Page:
Force based methods with Lagrange multipliers formulation models the mechani-cal constraints (contacts and joints) with the reactive forces, which are presented as Lagrange multipliers λ. The constraint forces perform no work on the envi-ronment and the physical meaning of the mechanical contact is lost. The me-chanical interaction of the bodies caused by the contact is represented by these reactive forces λ, which should be optimized between the simulation steps in the additional optimization loop (see Figure 2.1) under consideration of the energy or/and impulse preservation laws.
Force based methods with penalty formulation models the mechanical contact with the strong possibly nonlinear spring. The active contact/friction forces (see Figure 2.2) perform work on the environment and the physical background of the mechanical contact is not lost. The mechanical interaction of the bodies caused by the contact is represented by the active forces FCONTACT and FFRICTION, without any
additional optimization between the simulation steps.
Figure 2.2 - Contact modelling with penalty-forces [Kon071][Kon07]
It is well known [Eng00] that during the collision a relatively large force occurs between the two colliding bodies for a very short period of time. The value and the direction of the force can be approximately computed for each simulation time step. The following properties [Eng00] of the collision force should be taken into account:
The collision force and collision torque acting on an object is zero if the object does not collide.
Between the start of collision and the end of collision a force is activated that prevents further penetration.
If an ideal collision is modeled (collision of points masses), the resulting velocities after the collision are given by the law of preservation of linear momentum. A contact force acting on a body resting on a horizontal platform compensates
for the gravitational force applied to the body. Therefore such an object does not move (its vertical acceleration and velocity is zero).
In order to balance the required accuracy and available computational power, the fol-lowing rules [Eng00] must be applied for collision force computation:
The collision force acting on a body is zero if the body does not penetrate with any other body.
If body A penetrates body B, collision forces are created to act on the objects A and B and are applied at the point of contact on each body. The force is directed so that A and B are pushed away from each other due to this force. The direction of this force corresponds to the shortest displacement that can separate the bod-ies.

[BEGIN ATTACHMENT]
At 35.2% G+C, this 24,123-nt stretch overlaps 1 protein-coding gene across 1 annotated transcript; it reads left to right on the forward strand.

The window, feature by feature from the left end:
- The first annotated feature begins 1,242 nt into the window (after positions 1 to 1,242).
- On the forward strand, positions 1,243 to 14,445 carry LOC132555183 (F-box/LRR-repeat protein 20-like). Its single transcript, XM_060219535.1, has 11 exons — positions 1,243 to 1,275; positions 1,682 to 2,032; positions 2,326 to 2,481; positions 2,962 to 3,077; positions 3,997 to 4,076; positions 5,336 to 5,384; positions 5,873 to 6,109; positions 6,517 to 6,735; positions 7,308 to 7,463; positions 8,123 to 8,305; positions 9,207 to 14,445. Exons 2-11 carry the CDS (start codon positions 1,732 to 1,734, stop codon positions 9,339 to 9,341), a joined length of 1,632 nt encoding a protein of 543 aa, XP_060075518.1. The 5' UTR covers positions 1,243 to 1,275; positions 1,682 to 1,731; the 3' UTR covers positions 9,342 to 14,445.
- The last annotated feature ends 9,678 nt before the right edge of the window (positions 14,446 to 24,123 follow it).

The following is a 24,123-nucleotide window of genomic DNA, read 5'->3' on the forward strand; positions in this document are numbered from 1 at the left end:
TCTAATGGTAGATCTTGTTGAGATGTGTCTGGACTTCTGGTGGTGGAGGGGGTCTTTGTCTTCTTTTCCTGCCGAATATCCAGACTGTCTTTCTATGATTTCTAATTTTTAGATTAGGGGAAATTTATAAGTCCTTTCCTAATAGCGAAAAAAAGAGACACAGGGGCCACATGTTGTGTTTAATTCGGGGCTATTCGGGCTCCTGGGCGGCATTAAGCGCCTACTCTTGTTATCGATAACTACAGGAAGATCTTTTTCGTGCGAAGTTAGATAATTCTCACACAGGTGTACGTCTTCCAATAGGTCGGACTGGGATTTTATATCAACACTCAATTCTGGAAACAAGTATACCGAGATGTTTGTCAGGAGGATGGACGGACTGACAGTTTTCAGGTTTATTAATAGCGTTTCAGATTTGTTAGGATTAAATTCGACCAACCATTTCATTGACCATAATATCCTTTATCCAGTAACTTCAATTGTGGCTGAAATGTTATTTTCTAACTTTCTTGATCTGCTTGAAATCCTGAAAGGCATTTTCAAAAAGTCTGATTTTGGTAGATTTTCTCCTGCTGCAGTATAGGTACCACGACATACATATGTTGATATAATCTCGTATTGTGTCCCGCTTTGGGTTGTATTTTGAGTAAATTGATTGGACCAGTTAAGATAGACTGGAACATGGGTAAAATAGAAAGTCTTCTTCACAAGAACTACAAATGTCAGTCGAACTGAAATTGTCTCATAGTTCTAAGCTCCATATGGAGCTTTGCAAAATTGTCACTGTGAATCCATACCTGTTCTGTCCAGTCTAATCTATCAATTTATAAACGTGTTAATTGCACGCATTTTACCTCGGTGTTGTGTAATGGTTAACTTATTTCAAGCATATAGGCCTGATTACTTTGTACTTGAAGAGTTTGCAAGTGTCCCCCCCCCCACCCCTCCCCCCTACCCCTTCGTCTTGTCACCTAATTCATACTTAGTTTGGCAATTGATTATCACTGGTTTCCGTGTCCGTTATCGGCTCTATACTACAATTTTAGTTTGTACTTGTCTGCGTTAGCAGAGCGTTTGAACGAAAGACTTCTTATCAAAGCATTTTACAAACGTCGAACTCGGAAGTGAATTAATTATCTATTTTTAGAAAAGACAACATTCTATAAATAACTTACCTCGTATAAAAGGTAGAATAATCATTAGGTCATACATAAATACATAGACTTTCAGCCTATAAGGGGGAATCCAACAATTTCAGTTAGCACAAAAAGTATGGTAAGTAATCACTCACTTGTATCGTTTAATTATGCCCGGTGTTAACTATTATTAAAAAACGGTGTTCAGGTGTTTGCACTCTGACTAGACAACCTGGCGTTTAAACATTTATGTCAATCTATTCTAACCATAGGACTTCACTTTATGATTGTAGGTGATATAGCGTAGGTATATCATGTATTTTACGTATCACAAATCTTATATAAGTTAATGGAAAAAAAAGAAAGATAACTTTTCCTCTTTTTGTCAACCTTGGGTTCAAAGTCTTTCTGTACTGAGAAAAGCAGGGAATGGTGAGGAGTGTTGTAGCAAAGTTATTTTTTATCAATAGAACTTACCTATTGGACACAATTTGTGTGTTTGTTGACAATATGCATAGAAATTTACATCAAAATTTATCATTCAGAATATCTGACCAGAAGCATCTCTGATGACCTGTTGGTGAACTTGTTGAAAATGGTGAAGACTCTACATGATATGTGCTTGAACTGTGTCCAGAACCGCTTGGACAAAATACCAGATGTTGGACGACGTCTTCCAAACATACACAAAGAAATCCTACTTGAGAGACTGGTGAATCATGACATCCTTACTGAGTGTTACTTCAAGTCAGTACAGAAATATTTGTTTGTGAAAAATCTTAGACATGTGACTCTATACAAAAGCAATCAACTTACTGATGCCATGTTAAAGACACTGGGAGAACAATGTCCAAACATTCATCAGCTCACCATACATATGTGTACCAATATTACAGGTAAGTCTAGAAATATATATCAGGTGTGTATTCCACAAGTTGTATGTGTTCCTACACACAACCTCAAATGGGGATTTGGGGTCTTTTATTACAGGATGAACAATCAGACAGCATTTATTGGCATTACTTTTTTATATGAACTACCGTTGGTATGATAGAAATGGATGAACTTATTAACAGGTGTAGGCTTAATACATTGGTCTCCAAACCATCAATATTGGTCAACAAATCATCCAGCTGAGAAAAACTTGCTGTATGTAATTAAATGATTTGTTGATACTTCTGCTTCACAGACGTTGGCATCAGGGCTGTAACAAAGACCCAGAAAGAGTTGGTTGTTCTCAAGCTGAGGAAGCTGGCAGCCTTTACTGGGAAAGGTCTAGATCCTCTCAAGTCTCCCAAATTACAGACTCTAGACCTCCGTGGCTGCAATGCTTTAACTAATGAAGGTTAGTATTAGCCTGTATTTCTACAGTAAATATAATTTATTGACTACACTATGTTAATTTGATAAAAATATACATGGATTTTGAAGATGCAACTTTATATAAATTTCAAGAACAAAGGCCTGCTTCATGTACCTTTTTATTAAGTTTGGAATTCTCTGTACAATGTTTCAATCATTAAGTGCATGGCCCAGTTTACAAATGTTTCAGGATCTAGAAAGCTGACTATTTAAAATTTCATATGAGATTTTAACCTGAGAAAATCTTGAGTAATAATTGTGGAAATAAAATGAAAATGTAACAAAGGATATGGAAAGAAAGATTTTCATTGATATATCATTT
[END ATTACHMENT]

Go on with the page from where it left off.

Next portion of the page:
The magnitude of the force is proportional to the depth of penetration of A and B. This depth is the length of the shortest displacement that can separate the bodies. This corresponds to the model of spring and damper, inserted between the bodies. The bodies are rigid, but the spring and the damper are not rigid. This also corresponds to the physics of collisions between elastic and homogeneous (isotropic) bodies.
The main advantages of the force-based approach are the simplicity and the possibility of using it for stiff and soft contacts. This approach works reasonably well if several con-tact points are also present at the same instant time. The disadvantage of this approach is that the integrator step size should be reduced in the contact phase in order to catch the rapidly changing contact forces and torques. And similar to the impulse-based method there is necessary to choose the contact parameters (spring, restitution) because the contact force is proportional not only to the penetration depth/velocity but also to the contact area and the contact volume.
2.3.6 Definition of contact points and normal direction
The point of contact can be defined in many different ways. The naive definition states that this is the point where two bodies touch each other the very first time (at the first instant of collision). Such a definition is only good for very short-duration contacts. If the bodies have longer contacts (i.e. the separation force should be computed during sever-al time steps), then the point of the very first contact can differ from the point of con-tact a few steps later. An example of such a behavior is two bodies colliding and then keeping sliding contact. In this case the point of the first contact cannot be used for evaluation of contact force for the next steps.
Collision detection software packages determine a point which belongs to the intersec-tion of the objects A and B if they collide. If the objects do not collide, the closest pair of their points can be determined.
The normal direction of the collision force can be determined in several different ways too. For a shot contact it can be natural to define the direction of the collision force as opposite to the relative velocity of the contact points, i.e. the points of the first touch between the bodies.
For more accurate determination of force direction, a mesh based on colliding surfaces has to be constructed, and a normal vector to the surface in each mesh point is used as local force direction. The resulting force direction is then found by integrating the vec-tors of all forces acting on the contact surface.
2.3.7 Constraints on the contact force
Conditions at the start of the collision (constraint 𝐶1):
o 𝐹(0) = 0: The force should be zero at the start of collision.
o 𝑥(0) = 0: The penetration depth should be zero at the start of collision. o 𝑣(0) = 𝑣0 > 0: The actual speed is known at the start of collision. During the collision (𝐶2):